Here is a chance to test yourself as a theoretician. But do not worry if you cannot solve this. Most people will not, and I predict nobody will, but prove me wrong! And as a hint, while nobody actually knows the answer, as I shall show eventually, getting a very reasonable answer is actually relatively simple, although you need a little background knowledge for the first question.
Just before Christmas, I posted with the title Biogenesis: how did life get started?” (http://wp.me/p2IwTC-6e ) but as some may have noticed, I did not get very far along the track indicated by the title. The issue is, of course, somewhat complicated, and it is easier to discuss it in small pieces I also mentioned I was about to give a talk on this early this year. Well, the talk will come on March 4, so it is approaching quickly. Accordingly, I have put out an abstract, and am including two challenges, which readers here may or may not wish to contemplate. Specifically,
1. Why did nature choose ribose for nucleic acids?
2. How did homochirality arise?
Put your guesses or inspired knowledgeable comments at the end of this post. The answers are not that difficult, but they are subtle. In my opinion, they are also excellent examples of how to go about forming a theory. I shall post my answers in due course.
The question of, why ribose, is a little complicated and cannot be answered without some chemical knowledge, so most readers probably won’t be able to answer that. Notwithstanding that, it is a very interesting question because I believe it gives a clue as to how life got underway. RNA is a polymer in which each mer is made up of three entities: one of four nucleobases, ribose and a phosphate ester. The nucleobase is attached to C-1 of ribose (if you opened it up, at the aldehyde end) and the phosphate is at C-5 (the other end, ribose being a five carbon sugar. The nucleobases are, in general, easy to make. If you leave ammonium cyanide lying around, they make themselves, but that is the only thing that appears to be easy about this entity. Sugars can be made in solution by having formaldehyde, which is easily made, react in water with lime, and a number of other solids. That seems easy, except that when you do this, you do not get much, if any, ribose. The reason is, ribose is a high-energy pentose (five carbon sugar) because all the hydroxyl groups are eclipsing each other in the closest orientation (axial, for those who know some chemistry). In the laboratory, double helix nucleobases (duplexes) have been made from xylose and arabinose, and in many ways these have superior properties to ribose, but nature chose ribose, so the question is, why? Not only did it do it for RNA, but the unit adenine – ribose – phosphate turns up very frequently.
Adenine combined with ribose is usually called adenosine, and the adenosine phosphate linkage turns up in the energy transfer chemical ATP (adenosine tripolyphosphate), the reduction oxidation catalysts NAD and FAD, where the AD stands for adenosine diphosphate, and in a number of enzyme cofactors, to give solubility in water. Giving solubility in water is an obvious benefit, but putting a sugar unit on the group would also do that. Giving an electric charge would also be of benefit, because it helps keep the entity in the cell, nevertheless there are also other ways of doing that. You may say, well, it had to choose something, but recall, ribose is hard to make, so why was it selected for so many entities?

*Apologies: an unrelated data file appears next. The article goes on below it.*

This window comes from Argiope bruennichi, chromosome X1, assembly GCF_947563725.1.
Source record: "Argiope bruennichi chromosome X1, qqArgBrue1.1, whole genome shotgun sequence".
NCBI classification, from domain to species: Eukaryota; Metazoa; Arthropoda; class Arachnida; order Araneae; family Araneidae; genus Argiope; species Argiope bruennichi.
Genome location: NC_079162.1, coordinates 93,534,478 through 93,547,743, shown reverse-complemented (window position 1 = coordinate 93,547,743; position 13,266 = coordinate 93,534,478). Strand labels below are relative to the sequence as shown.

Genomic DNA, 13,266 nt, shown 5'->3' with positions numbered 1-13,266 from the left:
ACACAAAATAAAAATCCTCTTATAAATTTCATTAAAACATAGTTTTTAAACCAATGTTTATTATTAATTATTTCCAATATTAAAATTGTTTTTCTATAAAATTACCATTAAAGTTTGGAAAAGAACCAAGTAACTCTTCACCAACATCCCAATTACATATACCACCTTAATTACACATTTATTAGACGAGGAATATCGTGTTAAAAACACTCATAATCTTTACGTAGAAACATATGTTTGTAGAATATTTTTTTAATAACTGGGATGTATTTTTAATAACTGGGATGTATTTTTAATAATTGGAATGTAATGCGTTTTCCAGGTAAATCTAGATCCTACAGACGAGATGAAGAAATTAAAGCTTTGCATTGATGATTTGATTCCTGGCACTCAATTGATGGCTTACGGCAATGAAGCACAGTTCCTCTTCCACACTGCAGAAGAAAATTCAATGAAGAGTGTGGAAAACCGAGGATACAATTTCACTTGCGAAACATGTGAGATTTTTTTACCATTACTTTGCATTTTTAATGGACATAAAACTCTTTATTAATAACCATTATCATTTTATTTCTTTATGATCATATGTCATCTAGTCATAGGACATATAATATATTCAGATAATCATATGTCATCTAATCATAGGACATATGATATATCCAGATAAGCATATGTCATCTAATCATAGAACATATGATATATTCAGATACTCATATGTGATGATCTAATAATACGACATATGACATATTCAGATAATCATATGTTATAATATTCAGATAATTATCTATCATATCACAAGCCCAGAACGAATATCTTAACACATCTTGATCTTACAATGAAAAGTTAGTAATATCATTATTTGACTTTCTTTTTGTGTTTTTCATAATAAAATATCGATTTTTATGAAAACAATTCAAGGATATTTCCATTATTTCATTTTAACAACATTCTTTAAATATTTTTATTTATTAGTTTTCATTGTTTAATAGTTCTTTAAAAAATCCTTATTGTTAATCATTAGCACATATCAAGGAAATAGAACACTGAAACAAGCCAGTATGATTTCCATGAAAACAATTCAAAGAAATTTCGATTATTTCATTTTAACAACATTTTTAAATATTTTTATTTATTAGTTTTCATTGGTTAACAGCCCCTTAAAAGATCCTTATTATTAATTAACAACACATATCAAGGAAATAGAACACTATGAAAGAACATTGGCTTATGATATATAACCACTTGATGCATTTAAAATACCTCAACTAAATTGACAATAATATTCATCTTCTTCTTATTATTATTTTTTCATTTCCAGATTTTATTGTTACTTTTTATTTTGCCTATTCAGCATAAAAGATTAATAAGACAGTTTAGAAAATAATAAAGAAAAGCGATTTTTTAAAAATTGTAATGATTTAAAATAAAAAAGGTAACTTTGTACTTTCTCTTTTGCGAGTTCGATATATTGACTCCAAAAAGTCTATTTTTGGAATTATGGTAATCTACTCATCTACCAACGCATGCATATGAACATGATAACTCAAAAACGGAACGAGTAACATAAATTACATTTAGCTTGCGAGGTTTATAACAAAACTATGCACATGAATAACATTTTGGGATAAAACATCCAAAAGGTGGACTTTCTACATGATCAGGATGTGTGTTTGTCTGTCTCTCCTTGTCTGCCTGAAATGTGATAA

The phosphate ester also causes something of a problem. In the laboratory, phosphate esters are usually made with highly reactive phosphorus-based chemicals, but life could not have started that way. Another way to form phosphate esters is to heat a phosphate and an alcohol (including the hydroxyl groups on a sugar) to about 180 oC, when water is driven off. Note that if water is around, as in the undersea thermal vents that are often considered to be the source of life, the superheated water converts phosphate esters to phosphate and alcohol groups. Life did not start at the so-called black smokers, although with sophisticated protection mechanisms, it has evolved to tolerate such environments. Another problem with phosphate is that phosphates are insoluble in neutral or alkaline water, and phosphate esters hydrolyse in acidic water.
However, notwithstanding the difficulty with using phosphate, there is no real choice if you want a linking agent with three functions (two used up to join two groups, one to be ionic to enhance water solubility). Boron is rare, and has unusual chemistry, while elements such as arsenic, besides being much less common, do not give bonds with as much strength.
Homochirality is different matter. (Chirality can be though of like handedness. If you have gloves, your left hand has its glove and the right hand its, even though they are identical in features, such as four fingers and a thumb. The handedness comes from the fact you cannot put those fingers and thumb on a hand where the top differs from the bottom without making the right hand different from the left.) The sugars your body uses are D sugars (think of this as right handed) while all your amino acids are L, or left handed. The problem is, when you synthesis any of these through any conceivable route given the nature of the starting materials, which have no chirality, you get an equal mix of D and L. How did nature select one lot and neglect the others?
Put your guesses below! In the meantime, my ebook, “Planetary formation and biogenesis”, which summarizes what we knew up to about 2012, is going to be discounted on Amazon for a short period following March 6. This is to favour those going to my talk, but you too can take advantage. It has a significant scientific content (including an analysis of over 600 scientific papers) so if your scientific knowledge is slight, it may be too difficult.